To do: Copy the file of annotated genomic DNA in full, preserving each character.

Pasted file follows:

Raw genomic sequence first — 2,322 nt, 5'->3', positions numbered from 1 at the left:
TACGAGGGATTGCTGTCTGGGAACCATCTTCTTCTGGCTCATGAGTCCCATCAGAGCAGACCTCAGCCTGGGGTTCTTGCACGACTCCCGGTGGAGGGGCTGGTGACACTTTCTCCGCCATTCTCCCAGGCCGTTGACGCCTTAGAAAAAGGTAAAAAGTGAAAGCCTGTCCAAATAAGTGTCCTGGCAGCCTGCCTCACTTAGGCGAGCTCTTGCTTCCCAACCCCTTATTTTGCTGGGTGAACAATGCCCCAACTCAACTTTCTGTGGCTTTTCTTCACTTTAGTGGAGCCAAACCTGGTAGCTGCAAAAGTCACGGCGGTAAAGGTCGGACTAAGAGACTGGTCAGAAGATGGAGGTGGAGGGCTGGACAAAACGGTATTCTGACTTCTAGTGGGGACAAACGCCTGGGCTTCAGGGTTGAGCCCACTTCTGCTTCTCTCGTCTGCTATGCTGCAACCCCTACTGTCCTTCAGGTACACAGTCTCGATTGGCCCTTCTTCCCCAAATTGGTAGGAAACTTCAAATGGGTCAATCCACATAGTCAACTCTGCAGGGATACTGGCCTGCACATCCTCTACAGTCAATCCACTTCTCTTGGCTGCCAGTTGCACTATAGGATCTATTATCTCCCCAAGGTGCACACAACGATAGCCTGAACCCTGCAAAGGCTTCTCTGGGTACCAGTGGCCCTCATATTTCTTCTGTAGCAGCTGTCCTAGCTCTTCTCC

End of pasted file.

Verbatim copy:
Raw genomic sequence first — 2,322 nt, 5'->3', positions numbered from 1 at the left:
TACGAGGGATTGCTGTCTGGGAACCATCTTCTTCTGGCTCATGAGTCCCATCAGAGCAGACCTCAGCCTGGGGTTCTTGCACGACTCCCGGTGGAGGGGCTGGTGACACTTTCTCCGCCATTCTCCCAGGCCGTTGACGCCTTAGAAAAAGGTAAAAAGTGAAAGCCTGTCCAAATAAGTGTCCTGGCAGCCTGCCTCACTTAGGCGAGCTCTTGCTTCCCAACCCCTTATTTTGCTGGGTGAACAATGCCCCAACTCAACTTTCTGTGGCTTTTCTTCACTTTAGTGGAGCCAAACCTGGTAGCTGCAAAAGTCACGGCGGTAAAGGTCGGACTAAGAGACTGGTCAGAAGATGGAGGTGGAGGGCTGGACAAAACGGTATTCTGACTTCTAGTGGGGACAAACGCCTGGGCTTCAGGGTTGAGCCCACTTCTGCTTCTCTCGTCTGCTATGCTGCAACCCCTACTGTCCTTCAGGTACACAGTCTCGATTGGCCCTTCTTCCCCAAATTGGTAGGAAACTTCAAATGGGTCAATCCACATAGTCAACTCTGCAGGGATACTGGCCTGCACATCCTCTACAGTCAATCCACTTCTCTTGGCTGCCAGTTGCACTATAGGATCTATTATCTCCCCAAGGTGCACACAACGATAGCCTGAACCCTGCAAAGGCTTCTCTGGGTACCAGTGGCCCTCATATTTCTTCTGTAGCAGCTGTCCTAGCTCTTCTCC